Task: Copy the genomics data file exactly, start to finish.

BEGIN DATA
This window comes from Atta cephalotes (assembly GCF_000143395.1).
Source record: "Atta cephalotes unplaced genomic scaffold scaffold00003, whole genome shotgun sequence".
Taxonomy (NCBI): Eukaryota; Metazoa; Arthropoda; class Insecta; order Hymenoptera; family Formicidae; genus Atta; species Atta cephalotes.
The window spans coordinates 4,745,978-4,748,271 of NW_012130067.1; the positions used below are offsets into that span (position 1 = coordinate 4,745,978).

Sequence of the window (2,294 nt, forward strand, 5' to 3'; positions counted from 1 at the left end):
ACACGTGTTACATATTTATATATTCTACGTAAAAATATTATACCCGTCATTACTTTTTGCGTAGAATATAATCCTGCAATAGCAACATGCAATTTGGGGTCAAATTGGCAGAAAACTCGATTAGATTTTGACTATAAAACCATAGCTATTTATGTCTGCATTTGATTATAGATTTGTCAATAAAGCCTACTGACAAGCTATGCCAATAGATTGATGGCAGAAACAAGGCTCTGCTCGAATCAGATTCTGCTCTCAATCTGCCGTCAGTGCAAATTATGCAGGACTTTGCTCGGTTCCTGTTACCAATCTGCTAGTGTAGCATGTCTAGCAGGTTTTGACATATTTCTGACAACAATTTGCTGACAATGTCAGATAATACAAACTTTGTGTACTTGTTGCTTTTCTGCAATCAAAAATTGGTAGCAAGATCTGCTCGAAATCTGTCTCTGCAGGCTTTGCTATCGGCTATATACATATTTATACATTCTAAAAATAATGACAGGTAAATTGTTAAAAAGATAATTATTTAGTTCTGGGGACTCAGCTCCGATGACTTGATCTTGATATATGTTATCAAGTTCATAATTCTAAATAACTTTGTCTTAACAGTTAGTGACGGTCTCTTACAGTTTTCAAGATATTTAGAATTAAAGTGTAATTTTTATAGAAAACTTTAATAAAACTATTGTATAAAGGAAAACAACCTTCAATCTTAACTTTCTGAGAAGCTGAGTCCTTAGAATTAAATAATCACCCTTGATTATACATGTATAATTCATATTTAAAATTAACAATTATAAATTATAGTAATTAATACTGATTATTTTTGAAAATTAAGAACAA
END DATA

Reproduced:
This window comes from Atta cephalotes (assembly GCF_000143395.1).
Source record: "Atta cephalotes unplaced genomic scaffold scaffold00003, whole genome shotgun sequence".
Taxonomy (NCBI): Eukaryota; Metazoa; Arthropoda; class Insecta; order Hymenoptera; family Formicidae; genus Atta; species Atta cephalotes.
The window spans coordinates 4,745,978-4,748,271 of NW_012130067.1; the positions used below are offsets into that span (position 1 = coordinate 4,745,978).

Sequence of the window (2,294 nt, forward strand, 5' to 3'; positions counted from 1 at the left end):
ACACGTGTTACATATTTATATATTCTACGTAAAAATATTATACCCGTCATTACTTTTTGCGTAGAATATAATCCTGCAATAGCAACATGCAATTTGGGGTCAAATTGGCAGAAAACTCGATTAGATTTTGACTATAAAACCATAGCTATTTATGTCTGCATTTGATTATAGATTTGTCAATAAAGCCTACTGACAAGCTATGCCAATAGATTGATGGCAGAAACAAGGCTCTGCTCGAATCAGATTCTGCTCTCAATCTGCCGTCAGTGCAAATTATGCAGGACTTTGCTCGGTTCCTGTTACCAATCTGCTAGTGTAGCATGTCTAGCAGGTTTTGACATATTTCTGACAACAATTTGCTGACAATGTCAGATAATACAAACTTTGTGTACTTGTTGCTTTTCTGCAATCAAAAATTGGTAGCAAGATCTGCTCGAAATCTGTCTCTGCAGGCTTTGCTATCGGCTATATACATATTTATACATTCTAAAAATAATGACAGGTAAATTGTTAAAAAGATAATTATTTAGTTCTGGGGACTCAGCTCCGATGACTTGATCTTGATATATGTTATCAAGTTCATAATTCTAAATAACTTTGTCTTAACAGTTAGTGACGGTCTCTTACAGTTTTCAAGATATTTAGAATTAAAGTGTAATTTTTATAGAAAACTTTAATAAAACTATTGTATAAAGGAAAACAACCTTCAATCTTAACTTTCTGAGAAGCTGAGTCCTTAGAATTAAATAATCACCCTTGATTATACATGTATAATTCATATTTAAAATTAACAATTATAAATTATAGTAATTAATACTGATTATTTTTGAAAATTAAGAACAA